When I was student teaching, I once had a student tell me I looked like a bigger, older kid. It was not intended as a compliment. I believe I had worn kind of baggy jeans and a sweater. Those words have stuck with me for years. Even when teachers (and many other supposed professionals) commonly wear jeans on Fridays, or any other day they feel like it, I still believe that your appearance matters… contextually.
Wearing a grungy t-shirt and a ratty pair of jeans to a professional interview would be quite unthinkable. Wearing a three-piece suit to work at an Apple store would be equally shocking. Being in lots of school buildings, I have seen a spectrum of attire that only avoids these far extremes on either end. My first year of teaching, a colleague (who happened to be nearing retirement) wore a suit jacket every day. I later found out he did that so he would only have to iron the front of his shirts. But the fact he bothered to iron at all set him apart from most. Perhaps it is a generational thing?
On the other end of the spectrum, I have seen teachers who will wear jeans I wouldn’t wear to mow the lawn in, flip flops, slippers (although I will give the pregnant ones a pass on that), and my favorite, velour tracksuits. The sexy “PINK” tracksuit may work for the young, the hip, the Hollywood set, but it has no place in a classroom. There’s about 5 minutes gap in one’s life between being too young to wear sweats all the time, and being too old to pull off this look in a professional setting.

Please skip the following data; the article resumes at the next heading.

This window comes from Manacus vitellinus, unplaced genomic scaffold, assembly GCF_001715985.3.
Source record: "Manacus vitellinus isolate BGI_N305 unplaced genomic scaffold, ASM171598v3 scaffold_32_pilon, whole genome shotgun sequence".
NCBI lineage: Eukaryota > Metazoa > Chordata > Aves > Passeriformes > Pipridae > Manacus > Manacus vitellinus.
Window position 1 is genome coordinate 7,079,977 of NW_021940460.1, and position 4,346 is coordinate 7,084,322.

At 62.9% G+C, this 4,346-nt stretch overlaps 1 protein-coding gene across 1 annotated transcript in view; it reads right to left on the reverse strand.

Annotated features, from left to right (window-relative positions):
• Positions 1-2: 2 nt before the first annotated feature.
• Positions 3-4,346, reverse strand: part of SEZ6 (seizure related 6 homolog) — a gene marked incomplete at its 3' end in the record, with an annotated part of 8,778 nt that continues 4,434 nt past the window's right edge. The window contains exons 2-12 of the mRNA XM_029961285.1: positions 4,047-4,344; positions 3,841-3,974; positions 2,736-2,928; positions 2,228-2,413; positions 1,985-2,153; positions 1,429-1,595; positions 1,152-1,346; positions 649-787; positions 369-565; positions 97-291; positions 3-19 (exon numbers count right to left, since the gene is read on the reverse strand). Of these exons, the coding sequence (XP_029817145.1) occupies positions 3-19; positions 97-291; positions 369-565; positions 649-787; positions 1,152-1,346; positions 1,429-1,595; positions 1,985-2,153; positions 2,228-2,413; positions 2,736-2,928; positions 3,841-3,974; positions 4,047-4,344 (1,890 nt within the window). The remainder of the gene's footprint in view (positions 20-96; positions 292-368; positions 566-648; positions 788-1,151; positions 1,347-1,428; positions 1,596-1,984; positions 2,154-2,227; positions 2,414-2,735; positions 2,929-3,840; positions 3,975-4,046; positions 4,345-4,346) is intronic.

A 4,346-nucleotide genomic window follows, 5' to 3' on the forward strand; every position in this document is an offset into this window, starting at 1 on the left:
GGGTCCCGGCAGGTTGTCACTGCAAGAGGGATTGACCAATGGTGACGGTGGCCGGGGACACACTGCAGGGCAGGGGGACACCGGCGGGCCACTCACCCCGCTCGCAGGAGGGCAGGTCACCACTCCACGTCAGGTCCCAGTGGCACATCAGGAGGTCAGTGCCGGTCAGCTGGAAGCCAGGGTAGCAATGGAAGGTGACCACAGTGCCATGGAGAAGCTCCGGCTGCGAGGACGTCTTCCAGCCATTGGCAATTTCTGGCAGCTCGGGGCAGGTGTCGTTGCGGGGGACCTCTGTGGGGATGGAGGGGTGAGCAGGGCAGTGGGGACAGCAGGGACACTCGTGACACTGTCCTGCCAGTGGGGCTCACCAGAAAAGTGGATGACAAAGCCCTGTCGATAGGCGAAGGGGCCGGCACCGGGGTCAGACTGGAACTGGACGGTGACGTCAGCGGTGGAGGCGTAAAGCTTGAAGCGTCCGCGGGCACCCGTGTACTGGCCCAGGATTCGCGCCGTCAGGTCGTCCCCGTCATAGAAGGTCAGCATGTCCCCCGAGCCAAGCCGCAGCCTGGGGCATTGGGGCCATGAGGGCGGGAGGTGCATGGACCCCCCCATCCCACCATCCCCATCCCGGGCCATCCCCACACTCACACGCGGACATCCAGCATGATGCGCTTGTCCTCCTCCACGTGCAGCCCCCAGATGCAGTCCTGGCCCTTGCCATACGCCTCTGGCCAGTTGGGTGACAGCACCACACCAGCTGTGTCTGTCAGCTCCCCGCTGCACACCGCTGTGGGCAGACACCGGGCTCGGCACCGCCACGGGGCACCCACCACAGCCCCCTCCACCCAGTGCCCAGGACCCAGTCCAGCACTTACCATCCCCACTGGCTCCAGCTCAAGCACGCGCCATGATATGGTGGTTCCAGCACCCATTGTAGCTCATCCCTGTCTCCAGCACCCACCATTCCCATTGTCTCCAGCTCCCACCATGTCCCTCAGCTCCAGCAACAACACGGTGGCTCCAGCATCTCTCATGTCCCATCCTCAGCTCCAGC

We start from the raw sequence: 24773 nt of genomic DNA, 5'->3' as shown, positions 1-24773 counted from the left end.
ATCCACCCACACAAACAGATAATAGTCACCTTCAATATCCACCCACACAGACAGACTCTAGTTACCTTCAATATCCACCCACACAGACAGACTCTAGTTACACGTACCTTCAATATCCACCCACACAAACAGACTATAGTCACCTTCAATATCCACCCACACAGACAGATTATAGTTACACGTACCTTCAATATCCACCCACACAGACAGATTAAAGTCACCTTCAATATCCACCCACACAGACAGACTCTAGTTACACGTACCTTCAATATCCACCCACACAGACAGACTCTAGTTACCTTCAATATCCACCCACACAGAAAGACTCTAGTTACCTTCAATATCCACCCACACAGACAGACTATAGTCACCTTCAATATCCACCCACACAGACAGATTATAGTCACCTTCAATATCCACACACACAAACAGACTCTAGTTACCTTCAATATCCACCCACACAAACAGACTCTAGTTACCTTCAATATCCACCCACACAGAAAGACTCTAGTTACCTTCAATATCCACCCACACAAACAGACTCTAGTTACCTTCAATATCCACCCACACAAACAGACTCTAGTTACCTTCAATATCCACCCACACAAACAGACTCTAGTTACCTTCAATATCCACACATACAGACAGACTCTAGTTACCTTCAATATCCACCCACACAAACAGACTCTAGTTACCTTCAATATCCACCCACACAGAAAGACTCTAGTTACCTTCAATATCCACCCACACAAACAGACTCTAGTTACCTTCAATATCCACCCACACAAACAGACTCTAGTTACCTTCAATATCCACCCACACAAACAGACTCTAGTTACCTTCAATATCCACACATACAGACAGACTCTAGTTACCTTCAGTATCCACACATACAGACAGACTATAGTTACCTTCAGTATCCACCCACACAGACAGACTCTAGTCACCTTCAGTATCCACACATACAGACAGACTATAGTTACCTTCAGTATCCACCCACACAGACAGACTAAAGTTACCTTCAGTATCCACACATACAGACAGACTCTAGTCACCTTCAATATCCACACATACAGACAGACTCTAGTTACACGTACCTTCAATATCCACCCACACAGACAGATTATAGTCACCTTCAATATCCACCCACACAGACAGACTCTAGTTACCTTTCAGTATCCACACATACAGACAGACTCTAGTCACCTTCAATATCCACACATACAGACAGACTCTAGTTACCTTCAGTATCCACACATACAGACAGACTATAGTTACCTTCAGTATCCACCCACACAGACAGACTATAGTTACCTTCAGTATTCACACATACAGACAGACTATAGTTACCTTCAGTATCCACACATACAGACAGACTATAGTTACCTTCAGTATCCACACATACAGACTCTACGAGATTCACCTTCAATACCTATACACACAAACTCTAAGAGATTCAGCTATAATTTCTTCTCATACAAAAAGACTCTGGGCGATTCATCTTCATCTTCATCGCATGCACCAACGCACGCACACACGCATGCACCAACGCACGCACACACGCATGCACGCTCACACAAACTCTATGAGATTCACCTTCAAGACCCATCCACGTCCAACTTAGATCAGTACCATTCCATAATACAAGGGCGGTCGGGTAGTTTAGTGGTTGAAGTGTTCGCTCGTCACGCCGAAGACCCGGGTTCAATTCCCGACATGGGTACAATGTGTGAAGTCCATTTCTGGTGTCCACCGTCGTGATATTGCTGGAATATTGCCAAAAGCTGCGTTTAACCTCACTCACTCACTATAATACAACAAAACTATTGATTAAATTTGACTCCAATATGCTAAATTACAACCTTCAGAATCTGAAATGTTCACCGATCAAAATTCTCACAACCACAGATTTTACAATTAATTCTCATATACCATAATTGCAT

As a volunteer youth leader with a… flexible schedule, there are many times when I will come to a program straight from work. The attire of a substitute teacher is usually acceptable for interacting in a youth group setting, but I will sometimes bring a change of clothes. Some volunteers have much more formal dress codes at work than I do, but I wonder if staying in those outfits might impair their ability to relate to kids. I also contend that dressing exactly like students do is not necessarily a goal to strive for.
Two considerations come to mind. I think one is balance. Somewhere between a tux and a frumpy tracksuit lies a lot of acceptable ground. The second key is probably more important. As a volunteer, who are you trying to be to your students? A parent? An authority figure? A friend? A concerned adult? The answer to that question informs the way I dress when I am with students.